#4 – Intellectual Property. As a business owner, you may have a variety of ideas and products that your business develops, sells, manufactures, or distributes. Without proper licensing for your business’s products or services, you could end up in a battle with competitors over your business’s name, brand, trademarks, trade names, or other intellectual property.
#5 – Your Business’s Insurance Coverage. Insurance claims can be the source of tremendous angst for business owners. Paying deductibles, worrying about the increase of premiums for the next year, and dealing with insurance people can be a huge headache. Most business owners do not fully understand what coverage they have and what it really means. Furthermore, rushing through the renewal process can leave gaps or holes in coverage due to the business’s expansion in certain areas for which coverage may not exist. Having an attorney help with the insurance coverage, renewal, and review process can help bring the realities of the business’s coverage into focus and help plan for risks. For more information, please check out our Top 5 Insurance Regrets for Businesses.
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AXIS Legal Counsel’s Business and Corporations Practice provides legal advice to numerous businesses with a variety of legal matters, including business formations, contracts, deals, and transactions, business administration, corporate governance, operations, risk management / insurance, labor/employment matters, intellectual property, healthcare, crisis management, directors/officers, private/data security, technology, statutory/legal compliance, and business litigation. AXIS represents businesses, corporations, LLCs, LLPS, partnerships, and startups in need of a corporate lawyer, for business legal matters as well as business litigation, such as disagreements, non-solicit agreements, non-competes, trade secrets, and other disputes with businesses. We are also experienced in providing assistance to business clients concerning business contracts, corporate formation matters, contracts and transactions, business litigation, business legal advice for Corporations, LLPs, LLCs, Partnerships, Small Business, Startups, and others involving corporate law.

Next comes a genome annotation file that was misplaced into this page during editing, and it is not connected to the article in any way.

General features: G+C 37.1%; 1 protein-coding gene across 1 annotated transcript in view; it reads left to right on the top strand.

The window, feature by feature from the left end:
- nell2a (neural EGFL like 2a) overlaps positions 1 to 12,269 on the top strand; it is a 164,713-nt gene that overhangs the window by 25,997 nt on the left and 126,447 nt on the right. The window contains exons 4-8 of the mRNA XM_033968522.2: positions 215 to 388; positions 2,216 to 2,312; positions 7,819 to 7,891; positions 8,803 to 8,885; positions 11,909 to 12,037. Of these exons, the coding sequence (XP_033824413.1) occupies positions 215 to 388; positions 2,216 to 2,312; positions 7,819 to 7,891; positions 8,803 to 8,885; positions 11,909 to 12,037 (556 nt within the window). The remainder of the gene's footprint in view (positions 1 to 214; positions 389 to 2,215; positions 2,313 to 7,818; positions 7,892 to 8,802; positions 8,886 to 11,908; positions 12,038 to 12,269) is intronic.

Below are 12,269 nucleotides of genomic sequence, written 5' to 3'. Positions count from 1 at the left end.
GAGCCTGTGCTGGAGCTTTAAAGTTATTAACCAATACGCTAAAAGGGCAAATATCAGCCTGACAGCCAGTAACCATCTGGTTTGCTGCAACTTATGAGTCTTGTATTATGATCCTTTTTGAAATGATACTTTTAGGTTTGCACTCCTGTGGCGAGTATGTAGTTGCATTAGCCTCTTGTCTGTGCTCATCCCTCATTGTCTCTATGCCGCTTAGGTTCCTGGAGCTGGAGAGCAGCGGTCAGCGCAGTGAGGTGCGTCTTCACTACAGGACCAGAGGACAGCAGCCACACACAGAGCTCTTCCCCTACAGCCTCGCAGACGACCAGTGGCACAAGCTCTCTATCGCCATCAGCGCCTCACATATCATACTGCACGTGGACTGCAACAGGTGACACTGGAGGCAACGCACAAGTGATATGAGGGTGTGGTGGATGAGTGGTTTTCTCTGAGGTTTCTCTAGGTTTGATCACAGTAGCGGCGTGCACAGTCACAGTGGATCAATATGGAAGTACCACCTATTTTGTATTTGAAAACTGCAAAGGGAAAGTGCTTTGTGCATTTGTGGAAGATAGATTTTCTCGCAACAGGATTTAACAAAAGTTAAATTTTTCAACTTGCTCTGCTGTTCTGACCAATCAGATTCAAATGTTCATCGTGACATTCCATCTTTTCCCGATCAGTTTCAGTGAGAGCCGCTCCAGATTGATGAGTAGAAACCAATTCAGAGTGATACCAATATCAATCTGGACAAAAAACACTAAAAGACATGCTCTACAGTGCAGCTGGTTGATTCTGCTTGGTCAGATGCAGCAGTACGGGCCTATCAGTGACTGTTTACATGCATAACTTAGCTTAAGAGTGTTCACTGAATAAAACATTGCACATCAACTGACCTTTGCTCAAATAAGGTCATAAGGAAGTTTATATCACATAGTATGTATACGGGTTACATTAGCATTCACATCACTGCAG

If you are seeking a business lawyer, or for information on retaining AXIS Legal Counsel to represent your business in connection with any legal matter, contact email@example.com or call (213) 403-0130 for a confidential consultation. Axis’ managing attorney Rabeh M. A. Soofi is ranked as one of the “Top Women Lawyers of Southern California” by SuperLawyers Rising Stars, and is a Los Angeles Business Lawyer representing businesses and start-ups throughout Los Angeles and California.